But the celebrity spokesman is already causing controversy
Photo courtesy of Lelo
More than 5 billion condoms are sold around the world each year, and most of them are, well, boring. Beyond weird artificial flavors (bacon?), novelty condoms that measure your manhood or give props to the Pope, not to mention warming sensations or good old ribbed texture, the vast majority of condoms at your local drugstore are variations on the same old, same old. In fact, since the introduction of latex in 1920, the condom has seen relatively few updates— given its enormous volume of users.
Get ready for HEX, a game-changing new condom from LELO, a Swedish company focused on “intimate lifestyle goods.” While it’s still made from latex, the HEX differs vastly from traditional options in its hexagon pattern—350 to be exact—throughout each condom. Why does this matter to you? Not only are the hexagons designed to be more pleasurable to the wearer (as opposed to ribbing, which is marketed as mostly for your partner’s benefit), they are also virtually unbreakable.
According to its maker—which has been dubbed the “Apple of condoms”—the hexagon is “nature’s go-to shape for anything needing to be at once lightweight, and incredibly strong.” Billed as the world’s first re-engineered condom, HEX just surpassed a crowdfunding goal of 10,000 backers on its website this week; condoms are slated to ship in August.
Engineers worked for seven years on the HEX, not so long in the overall history of condoms. Its maker says condom innovation has failed to keep up with the growth of new sexually transmitted diseases over the last 70 years. Because this condom is less likely to slip or break, LELO hopes HEX can encourage more people to practice safe sex with better-designed protection. Considering there is a direct correlation between condoms being unwieldy and people not using them, it’s an admirable—and necessary—goal.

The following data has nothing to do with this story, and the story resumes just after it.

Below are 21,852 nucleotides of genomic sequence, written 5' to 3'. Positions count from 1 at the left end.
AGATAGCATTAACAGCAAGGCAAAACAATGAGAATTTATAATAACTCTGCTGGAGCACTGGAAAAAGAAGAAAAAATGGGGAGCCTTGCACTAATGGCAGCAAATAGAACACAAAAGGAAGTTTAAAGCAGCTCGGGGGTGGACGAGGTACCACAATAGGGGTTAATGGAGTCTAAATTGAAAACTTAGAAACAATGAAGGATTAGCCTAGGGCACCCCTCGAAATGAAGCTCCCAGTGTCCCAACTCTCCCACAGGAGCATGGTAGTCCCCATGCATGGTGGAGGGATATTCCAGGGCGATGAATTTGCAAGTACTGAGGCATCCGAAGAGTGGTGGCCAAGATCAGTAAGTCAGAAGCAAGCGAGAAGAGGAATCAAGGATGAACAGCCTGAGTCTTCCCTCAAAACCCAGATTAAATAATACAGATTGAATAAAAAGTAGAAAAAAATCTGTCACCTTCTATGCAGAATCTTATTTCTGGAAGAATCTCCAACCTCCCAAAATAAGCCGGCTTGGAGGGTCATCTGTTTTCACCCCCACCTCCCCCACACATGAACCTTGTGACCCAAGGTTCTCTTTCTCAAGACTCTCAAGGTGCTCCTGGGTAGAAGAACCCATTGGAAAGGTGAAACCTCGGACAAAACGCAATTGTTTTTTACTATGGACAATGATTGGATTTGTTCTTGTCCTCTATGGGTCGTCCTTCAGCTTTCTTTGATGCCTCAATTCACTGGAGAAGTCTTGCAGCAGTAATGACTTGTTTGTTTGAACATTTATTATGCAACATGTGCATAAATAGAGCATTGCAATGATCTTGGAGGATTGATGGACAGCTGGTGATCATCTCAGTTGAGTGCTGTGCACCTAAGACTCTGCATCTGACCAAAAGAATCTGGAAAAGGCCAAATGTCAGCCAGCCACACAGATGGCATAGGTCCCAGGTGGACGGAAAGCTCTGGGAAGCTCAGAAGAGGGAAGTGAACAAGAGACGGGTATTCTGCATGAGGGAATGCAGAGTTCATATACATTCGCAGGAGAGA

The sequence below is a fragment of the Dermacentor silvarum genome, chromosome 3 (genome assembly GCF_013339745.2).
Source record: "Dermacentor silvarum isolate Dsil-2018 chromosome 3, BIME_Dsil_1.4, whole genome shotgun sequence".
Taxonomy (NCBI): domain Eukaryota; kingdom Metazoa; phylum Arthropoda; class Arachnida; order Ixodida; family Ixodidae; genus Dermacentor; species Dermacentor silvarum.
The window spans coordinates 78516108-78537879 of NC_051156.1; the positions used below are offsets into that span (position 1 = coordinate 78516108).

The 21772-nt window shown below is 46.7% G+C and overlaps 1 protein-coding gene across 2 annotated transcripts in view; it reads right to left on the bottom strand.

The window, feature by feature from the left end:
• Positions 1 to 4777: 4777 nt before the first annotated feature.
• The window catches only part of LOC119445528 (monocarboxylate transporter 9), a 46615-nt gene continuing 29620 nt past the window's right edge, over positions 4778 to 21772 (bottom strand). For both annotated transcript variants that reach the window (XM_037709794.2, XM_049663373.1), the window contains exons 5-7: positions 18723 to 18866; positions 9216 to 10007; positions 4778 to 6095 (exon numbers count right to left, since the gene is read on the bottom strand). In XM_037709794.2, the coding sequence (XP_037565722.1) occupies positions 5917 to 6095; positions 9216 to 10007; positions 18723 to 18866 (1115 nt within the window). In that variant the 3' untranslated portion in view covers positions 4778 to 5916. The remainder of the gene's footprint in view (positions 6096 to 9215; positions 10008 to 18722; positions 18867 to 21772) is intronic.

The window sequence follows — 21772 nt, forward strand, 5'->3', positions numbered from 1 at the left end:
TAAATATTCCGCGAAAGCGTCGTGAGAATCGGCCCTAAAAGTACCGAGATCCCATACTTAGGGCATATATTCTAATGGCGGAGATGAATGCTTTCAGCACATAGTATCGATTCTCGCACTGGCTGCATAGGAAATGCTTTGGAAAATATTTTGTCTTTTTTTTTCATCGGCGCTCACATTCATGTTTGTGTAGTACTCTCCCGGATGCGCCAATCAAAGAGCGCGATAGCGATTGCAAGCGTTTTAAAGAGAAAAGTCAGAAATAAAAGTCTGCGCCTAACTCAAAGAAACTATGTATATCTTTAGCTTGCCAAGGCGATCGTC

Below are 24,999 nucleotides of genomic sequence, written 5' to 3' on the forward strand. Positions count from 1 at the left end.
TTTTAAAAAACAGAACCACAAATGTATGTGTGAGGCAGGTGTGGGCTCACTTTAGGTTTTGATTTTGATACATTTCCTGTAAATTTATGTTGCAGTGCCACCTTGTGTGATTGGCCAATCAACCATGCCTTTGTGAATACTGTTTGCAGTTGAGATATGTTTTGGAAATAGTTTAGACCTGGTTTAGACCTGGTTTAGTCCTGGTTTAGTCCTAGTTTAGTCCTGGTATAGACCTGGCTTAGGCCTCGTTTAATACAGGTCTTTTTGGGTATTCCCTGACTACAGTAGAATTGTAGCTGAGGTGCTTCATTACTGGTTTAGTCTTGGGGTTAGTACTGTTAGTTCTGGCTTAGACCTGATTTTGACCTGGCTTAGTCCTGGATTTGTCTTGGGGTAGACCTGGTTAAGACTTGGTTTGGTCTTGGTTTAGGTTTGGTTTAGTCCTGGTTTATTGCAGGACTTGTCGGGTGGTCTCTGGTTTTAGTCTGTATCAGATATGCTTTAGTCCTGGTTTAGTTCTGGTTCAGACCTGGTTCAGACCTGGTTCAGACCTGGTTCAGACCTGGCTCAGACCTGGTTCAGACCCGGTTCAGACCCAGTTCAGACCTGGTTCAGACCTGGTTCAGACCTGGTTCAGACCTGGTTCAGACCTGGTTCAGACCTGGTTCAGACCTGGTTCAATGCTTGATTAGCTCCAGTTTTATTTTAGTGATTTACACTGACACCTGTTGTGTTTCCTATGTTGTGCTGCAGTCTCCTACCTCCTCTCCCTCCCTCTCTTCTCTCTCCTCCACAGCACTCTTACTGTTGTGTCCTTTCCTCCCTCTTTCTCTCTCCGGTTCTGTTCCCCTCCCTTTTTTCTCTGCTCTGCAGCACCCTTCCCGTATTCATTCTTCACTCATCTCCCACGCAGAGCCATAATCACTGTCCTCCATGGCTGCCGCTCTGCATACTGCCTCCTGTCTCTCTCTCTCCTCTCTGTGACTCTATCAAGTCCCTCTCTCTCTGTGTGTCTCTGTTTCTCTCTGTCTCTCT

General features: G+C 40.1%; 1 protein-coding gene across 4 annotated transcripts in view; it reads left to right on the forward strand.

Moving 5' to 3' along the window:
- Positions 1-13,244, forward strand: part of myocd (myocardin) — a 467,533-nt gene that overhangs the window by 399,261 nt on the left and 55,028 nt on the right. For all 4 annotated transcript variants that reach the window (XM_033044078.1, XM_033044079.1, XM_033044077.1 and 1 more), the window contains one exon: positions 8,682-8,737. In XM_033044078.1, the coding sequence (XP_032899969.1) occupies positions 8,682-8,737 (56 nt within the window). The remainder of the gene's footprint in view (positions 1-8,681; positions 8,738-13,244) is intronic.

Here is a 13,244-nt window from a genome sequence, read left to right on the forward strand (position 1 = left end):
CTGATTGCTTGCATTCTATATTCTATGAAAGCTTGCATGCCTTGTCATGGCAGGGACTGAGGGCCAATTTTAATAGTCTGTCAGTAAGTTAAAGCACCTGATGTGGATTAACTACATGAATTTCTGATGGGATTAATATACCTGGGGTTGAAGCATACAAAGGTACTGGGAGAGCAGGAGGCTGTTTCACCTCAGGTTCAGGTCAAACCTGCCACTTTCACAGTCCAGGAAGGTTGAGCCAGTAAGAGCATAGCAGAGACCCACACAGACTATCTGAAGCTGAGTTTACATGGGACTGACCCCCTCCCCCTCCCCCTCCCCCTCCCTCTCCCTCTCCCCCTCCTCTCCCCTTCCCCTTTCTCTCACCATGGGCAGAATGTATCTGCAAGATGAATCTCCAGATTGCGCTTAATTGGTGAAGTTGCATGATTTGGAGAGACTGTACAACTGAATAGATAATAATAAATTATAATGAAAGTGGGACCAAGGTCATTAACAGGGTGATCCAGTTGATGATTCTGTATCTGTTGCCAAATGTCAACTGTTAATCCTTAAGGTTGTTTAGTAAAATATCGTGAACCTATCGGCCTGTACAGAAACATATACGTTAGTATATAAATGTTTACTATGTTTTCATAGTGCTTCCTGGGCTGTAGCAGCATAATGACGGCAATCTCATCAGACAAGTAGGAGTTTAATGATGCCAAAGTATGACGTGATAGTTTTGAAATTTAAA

According to a 2015 Centers for Disease Control and Prevention report, cases of chlamydia, gonorrhea, and syphilis in the U.S. alone have all increased for the first time since 2006. And rates of primary and secondary (P&S) syphilis, the most infectious stages of the disease, have increased by a staggering 15.1 percent since 2013.
But LELO’s choice in tapping actor Charlie Sheen as spokesperson for HEX is already causing controversy. The company presumably picked Sheen, in part, because of his announcement last November that he is HIV-positive. In a video on LELO’s Indiegogo page, Sheen says that many people, including himself, never think HIV will affect their own lives. And “they can avoid that by using this,” he claims.
Feminist bloggers and activists were quick to blast LELO’s pick because of Sheen’s past history with domestic abuse. Among other allegations, Sheen pleaded guilty to a misdemeanor third-degree assault charge in 2010 after his then-wife, Brooke Mueller, accused him of threatening to kill her on Christmas Day 2009. LELO defended its choice, writing “there is arguably no other person who can so personally and actively drive conversations on sexual health” on its Indiegogo page.
Whether Sheen is the right spokesperson for HEX is up for debate. What’s less arguable is the popularity of the condom itself—LELO has already reached 1979% of its crowdfunding goal with 16 days left.